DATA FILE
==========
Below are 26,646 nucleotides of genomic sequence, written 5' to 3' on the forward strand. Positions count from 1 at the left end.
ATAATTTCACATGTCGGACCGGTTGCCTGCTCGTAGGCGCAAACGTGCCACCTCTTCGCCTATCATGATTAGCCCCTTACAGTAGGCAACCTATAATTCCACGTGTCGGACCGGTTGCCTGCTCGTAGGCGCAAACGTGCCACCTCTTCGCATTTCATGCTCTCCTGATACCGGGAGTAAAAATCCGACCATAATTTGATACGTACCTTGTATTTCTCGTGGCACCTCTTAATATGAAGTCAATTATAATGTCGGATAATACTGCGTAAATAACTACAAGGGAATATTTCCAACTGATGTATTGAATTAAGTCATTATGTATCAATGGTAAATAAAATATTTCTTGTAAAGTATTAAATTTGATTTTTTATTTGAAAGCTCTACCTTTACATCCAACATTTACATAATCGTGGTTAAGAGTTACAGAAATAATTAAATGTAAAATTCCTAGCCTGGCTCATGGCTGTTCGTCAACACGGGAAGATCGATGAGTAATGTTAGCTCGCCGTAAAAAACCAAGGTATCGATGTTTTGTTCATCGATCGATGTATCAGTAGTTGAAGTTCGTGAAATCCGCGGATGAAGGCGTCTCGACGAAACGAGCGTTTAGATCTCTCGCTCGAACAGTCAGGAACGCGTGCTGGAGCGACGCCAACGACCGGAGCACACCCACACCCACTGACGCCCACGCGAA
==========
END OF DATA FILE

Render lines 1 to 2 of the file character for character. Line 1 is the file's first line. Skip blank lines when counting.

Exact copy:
Below are 26,646 nucleotides of genomic sequence, written 5' to 3' on the forward strand. Positions count from 1 at the left end.
ATAATTTCACATGTCGGACCGGTTGCCTGCTCGTAGGCGCAAACGTGCCACCTCTTCGCCTATCATGATTAGCCCCTTACAGTAGGCAACCTATAATTCCACGTGTCGGACCGGTTGCCTGCTCGTAGGCGCAAACGTGCCACCTCTTCGCATTTCATGCTCTCCTGATACCGGGAGTAAAAATCCGACCATAATTTGATACGTACCTTGTATTTCTCGTGGCACCTCTTAATATGAAGTCAATTATAATGTCGGATAATACTGCGTAAATAACTACAAGGGAATATTTCCAACTGATGTATTGAATTAAGTCATTATGTATCAATGGTAAATAAAATATTTCTTGTAAAGTATTAAATTTGATTTTTTATTTGAAAGCTCTACCTTTACATCCAACATTTACATAATCGTGGTTAAGAGTTACAGAAATAATTAAATGTAAAATTCCTAGCCTGGCTCATGGCTGTTCGTCAACACGGGAAGATCGATGAGTAATGTTAGCTCGCCGTAAAAAACCAAGGTATCGATGTTTTGTTCATCGATCGATGTATCAGTAGTTGAAGTTCGTGAAATCCGCGGATGAAGGCGTCTCGACGAAACGAGCGTTTAGATCTCTCGCTCGAACAGTCAGGAACGCGTGCTGGAGCGACGCCAACGACCGGAGCACACCCACACCCACTGACGCCCACGCGAA